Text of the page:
But coming up with them can be hard work, as Albert Jack reveals in new book They Laughed at Galileo (visit albertjackchat.com for more details).
What made you write the book?
It came up in a conversation about negative ideas. “That’s a terrible idea, that will never work”.
We began discussing some of the great ideas in history where the so-called experts said something wasn’t possible.
Which famous figures were scorned?
Everybody thought Marconi’s ideas were crazy. So much so that when he asked the Italian Ministry of Post and Telegrams for funding, the minister wrote he should be in an insane asylum.
And Lord Kelvin, president of the Royal Society and regarded as one of the finest scientific minds in the world, loftily announced that “radio technology has no future”.
Only 15 years later it was being used to co-ordinate the rescue of the passengers of the Titanic.
How was rail travel initially viewed?
The railway networks that changed the face of the world were looked on with great suspicion.
Nobody had previously travelled at a speed greater than that of a horse.
Scientific experts warned that the human body may not be able to withstand the speeds of a steam train. The Irish scientist Dionysius Lardner insisted that humans could not breathe and would suffocate.
What about Gillette and his razors?
King C. Gillette is a great example of the visionaries of their time. When he had his idea for a disposable razor, every man was still using the expensive steel cut-throat razors handed down from generation to generation.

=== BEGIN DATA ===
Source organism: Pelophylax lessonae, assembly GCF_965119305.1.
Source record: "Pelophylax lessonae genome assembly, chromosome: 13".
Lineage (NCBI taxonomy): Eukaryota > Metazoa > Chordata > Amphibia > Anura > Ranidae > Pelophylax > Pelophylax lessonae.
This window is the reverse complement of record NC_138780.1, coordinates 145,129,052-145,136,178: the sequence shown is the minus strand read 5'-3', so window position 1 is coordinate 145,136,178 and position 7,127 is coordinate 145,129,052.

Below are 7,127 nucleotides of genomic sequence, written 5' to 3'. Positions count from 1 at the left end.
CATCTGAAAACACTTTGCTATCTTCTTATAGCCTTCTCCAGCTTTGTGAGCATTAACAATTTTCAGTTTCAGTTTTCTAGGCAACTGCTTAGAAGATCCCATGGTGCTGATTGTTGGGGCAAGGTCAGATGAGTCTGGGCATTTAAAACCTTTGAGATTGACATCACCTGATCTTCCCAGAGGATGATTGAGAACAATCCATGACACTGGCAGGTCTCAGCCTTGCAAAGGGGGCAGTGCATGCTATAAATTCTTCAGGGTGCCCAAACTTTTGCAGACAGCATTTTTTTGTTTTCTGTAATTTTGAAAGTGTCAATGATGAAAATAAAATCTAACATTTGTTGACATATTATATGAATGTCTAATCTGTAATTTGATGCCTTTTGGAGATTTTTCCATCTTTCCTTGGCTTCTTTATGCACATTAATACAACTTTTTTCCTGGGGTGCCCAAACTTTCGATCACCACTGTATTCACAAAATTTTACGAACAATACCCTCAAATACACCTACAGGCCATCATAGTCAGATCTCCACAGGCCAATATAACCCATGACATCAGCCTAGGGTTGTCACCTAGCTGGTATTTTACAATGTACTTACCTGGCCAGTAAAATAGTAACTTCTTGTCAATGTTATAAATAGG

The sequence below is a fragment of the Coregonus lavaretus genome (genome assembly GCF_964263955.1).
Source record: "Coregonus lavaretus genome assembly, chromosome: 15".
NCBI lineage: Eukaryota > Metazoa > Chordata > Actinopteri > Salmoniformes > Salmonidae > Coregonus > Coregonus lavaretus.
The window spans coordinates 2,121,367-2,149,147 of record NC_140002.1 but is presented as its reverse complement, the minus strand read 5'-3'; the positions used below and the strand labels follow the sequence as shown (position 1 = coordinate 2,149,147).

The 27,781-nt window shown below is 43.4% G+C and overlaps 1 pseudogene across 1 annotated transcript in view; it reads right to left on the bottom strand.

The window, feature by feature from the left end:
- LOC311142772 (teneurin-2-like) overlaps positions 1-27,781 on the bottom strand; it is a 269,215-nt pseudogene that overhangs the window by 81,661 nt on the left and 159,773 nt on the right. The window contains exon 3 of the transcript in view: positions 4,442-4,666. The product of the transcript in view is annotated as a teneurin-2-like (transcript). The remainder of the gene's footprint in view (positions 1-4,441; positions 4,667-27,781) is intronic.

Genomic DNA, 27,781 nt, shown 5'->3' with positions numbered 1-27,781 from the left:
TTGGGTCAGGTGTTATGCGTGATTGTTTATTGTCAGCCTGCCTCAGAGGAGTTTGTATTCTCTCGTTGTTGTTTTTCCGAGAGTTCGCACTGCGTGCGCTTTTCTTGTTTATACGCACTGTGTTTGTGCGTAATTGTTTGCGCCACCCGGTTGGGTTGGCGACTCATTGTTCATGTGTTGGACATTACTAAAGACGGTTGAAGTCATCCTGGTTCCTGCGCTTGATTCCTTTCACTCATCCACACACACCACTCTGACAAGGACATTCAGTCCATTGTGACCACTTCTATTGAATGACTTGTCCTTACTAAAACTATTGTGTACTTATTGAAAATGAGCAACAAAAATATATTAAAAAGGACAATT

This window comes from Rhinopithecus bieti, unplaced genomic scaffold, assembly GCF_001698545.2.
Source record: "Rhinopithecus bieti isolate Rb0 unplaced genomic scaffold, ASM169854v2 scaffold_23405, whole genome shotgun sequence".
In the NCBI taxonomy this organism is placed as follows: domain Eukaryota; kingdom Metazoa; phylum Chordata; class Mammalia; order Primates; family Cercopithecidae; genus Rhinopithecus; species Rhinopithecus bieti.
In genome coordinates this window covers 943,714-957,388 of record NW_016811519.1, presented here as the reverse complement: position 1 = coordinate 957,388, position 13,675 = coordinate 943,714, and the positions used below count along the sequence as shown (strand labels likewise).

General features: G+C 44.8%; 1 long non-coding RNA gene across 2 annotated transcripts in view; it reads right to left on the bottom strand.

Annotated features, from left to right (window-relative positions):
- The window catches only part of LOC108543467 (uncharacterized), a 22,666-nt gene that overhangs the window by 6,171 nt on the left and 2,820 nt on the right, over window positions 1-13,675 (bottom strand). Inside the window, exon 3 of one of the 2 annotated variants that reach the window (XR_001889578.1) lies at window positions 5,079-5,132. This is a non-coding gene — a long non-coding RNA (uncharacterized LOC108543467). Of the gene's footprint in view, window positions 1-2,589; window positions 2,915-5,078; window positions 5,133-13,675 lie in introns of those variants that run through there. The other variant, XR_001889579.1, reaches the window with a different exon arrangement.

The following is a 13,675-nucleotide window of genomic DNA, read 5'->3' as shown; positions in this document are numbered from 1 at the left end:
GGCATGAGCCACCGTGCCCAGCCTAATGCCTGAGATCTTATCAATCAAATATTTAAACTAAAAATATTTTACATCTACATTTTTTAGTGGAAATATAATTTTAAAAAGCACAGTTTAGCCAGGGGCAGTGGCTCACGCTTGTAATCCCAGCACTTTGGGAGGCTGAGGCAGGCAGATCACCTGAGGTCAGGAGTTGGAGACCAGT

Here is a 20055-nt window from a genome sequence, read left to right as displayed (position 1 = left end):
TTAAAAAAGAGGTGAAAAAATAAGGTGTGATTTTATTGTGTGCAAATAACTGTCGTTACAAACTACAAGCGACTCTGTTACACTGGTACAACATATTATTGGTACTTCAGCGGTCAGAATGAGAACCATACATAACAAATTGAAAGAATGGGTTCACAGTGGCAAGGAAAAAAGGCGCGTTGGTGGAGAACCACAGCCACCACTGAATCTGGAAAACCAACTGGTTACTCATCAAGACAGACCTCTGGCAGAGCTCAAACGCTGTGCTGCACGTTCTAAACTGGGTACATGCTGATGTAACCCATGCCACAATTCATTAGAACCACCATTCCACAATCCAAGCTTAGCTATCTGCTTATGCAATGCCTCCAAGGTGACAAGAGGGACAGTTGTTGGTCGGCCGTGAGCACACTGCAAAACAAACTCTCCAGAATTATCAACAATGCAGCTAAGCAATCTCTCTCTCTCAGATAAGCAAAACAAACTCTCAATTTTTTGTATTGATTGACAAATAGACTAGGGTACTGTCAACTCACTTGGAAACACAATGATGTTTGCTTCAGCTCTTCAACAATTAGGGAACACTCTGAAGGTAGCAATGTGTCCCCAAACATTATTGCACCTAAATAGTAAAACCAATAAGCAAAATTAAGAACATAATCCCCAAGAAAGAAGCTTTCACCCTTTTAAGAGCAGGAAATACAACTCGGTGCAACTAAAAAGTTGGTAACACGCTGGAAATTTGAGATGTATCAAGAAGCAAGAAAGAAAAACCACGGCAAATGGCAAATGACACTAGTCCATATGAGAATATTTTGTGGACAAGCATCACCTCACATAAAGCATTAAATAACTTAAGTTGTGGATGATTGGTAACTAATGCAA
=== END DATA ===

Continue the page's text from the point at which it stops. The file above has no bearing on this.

For years he was the only one who believed a cheap disposable shaver was a good idea.
He kept pushing it until 1916 when the US Government placed an order for five million for the armed forces who needed clean-shaven faces for their gas masks to fit properly.
Was inventing dangerous?
Most innovation is dangerous. Gillette cut his face open many times. Almost everybody risked their lives and always have.
Dating back thousands of years, Wan Hu used early fireworks to try and propel himself into space. He made it a few feet into the air before exploding.
But many saved lives, too. George Devol is a good example of this. He was trying to introduce his mechanical robotic arm into an industry that just could not see how to replace a man with a spanner on the assembly line.
What about unforeseen uses for inventions?
Some of the accidental inventions are quite interesting. Viagra, for example, was developed to treat angina, until somebody realised there was far more money to be made from the side-effects.
What are your favourite tales?
One is the discovery of crude oil. Initially drillers of fresh water wells would come across these oil fields and find their wells contaminated.
They hated it because they had to move on and find a fresh well until one of them caught fire and burned for days.
Businessman Samuel Kier realised this waste product might be able to replace the expensive whale oil everybody was buying for their lamps and heaters and the oil industry was born.
One of the teams he tried to hire famously said to him: “You actually want us to drill for the oil? You are crazy,” before walking off site. But he didn’t give up and look how that stuff changed the world we live in.